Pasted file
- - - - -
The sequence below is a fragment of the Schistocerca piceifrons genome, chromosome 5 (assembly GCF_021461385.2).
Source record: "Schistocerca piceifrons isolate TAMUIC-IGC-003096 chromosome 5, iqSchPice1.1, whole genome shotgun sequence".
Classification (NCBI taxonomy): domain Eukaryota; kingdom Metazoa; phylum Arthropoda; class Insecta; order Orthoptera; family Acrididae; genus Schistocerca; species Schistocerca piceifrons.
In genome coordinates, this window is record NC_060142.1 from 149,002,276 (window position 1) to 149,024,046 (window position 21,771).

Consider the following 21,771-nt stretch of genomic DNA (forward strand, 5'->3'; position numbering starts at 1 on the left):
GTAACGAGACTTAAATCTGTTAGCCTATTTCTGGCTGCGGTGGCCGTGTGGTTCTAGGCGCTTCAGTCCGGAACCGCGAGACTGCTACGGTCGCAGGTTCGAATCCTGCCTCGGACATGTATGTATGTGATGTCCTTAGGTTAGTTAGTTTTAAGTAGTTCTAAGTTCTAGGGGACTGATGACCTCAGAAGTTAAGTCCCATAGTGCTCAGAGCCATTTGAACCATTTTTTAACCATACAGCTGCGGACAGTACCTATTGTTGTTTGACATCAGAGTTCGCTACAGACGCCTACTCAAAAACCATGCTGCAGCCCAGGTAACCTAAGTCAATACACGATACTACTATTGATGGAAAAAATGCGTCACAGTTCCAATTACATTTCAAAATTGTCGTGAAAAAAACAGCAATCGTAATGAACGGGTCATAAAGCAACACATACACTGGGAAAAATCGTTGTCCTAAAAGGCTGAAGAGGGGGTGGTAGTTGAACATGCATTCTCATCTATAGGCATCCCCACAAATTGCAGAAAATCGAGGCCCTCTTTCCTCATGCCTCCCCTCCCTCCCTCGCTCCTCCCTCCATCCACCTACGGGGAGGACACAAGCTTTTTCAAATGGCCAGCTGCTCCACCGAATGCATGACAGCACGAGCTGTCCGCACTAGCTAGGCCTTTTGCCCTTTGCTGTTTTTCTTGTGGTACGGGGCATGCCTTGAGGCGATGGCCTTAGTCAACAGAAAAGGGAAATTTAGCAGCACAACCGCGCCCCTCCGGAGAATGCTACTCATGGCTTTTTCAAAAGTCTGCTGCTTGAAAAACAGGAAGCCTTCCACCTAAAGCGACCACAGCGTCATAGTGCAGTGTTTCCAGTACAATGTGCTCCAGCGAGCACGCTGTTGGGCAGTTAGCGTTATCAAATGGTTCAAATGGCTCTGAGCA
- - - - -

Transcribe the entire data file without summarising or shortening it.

The sequence below is a fragment of the Schistocerca piceifrons genome, chromosome 5 (assembly GCF_021461385.2).
Source record: "Schistocerca piceifrons isolate TAMUIC-IGC-003096 chromosome 5, iqSchPice1.1, whole genome shotgun sequence".
Classification (NCBI taxonomy): domain Eukaryota; kingdom Metazoa; phylum Arthropoda; class Insecta; order Orthoptera; family Acrididae; genus Schistocerca; species Schistocerca piceifrons.
In genome coordinates, this window is record NC_060142.1 from 149,002,276 (window position 1) to 149,024,046 (window position 21,771).

Consider the following 21,771-nt stretch of genomic DNA (forward strand, 5'->3'; position numbering starts at 1 on the left):
GTAACGAGACTTAAATCTGTTAGCCTATTTCTGGCTGCGGTGGCCGTGTGGTTCTAGGCGCTTCAGTCCGGAACCGCGAGACTGCTACGGTCGCAGGTTCGAATCCTGCCTCGGACATGTATGTATGTGATGTCCTTAGGTTAGTTAGTTTTAAGTAGTTCTAAGTTCTAGGGGACTGATGACCTCAGAAGTTAAGTCCCATAGTGCTCAGAGCCATTTGAACCATTTTTTAACCATACAGCTGCGGACAGTACCTATTGTTGTTTGACATCAGAGTTCGCTACAGACGCCTACTCAAAAACCATGCTGCAGCCCAGGTAACCTAAGTCAATACACGATACTACTATTGATGGAAAAAATGCGTCACAGTTCCAATTACATTTCAAAATTGTCGTGAAAAAAACAGCAATCGTAATGAACGGGTCATAAAGCAACACATACACTGGGAAAAATCGTTGTCCTAAAAGGCTGAAGAGGGGGTGGTAGTTGAACATGCATTCTCATCTATAGGCATCCCCACAAATTGCAGAAAATCGAGGCCCTCTTTCCTCATGCCTCCCCTCCCTCCCTCGCTCCTCCCTCCATCCACCTACGGGGAGGACACAAGCTTTTTCAAATGGCCAGCTGCTCCACCGAATGCATGACAGCACGAGCTGTCCGCACTAGCTAGGCCTTTTGCCCTTTGCTGTTTTTCTTGTGGTACGGGGCATGCCTTGAGGCGATGGCCTTAGTCAACAGAAAAGGGAAATTTAGCAGCACAACCGCGCCCCTCCGGAGAATGCTACTCATGGCTTTTTCAAAAGTCTGCTGCTTGAAAAACAGGAAGCCTTCCACCTAAAGCGACCACAGCGTCATAGTGCAGTGTTTCCAGTACAATGTGCTCCAGCGAGCACGCTGTTGGGCAGTTAGCGTTATCAAATGGTTCAAATGGCTCTGAGCA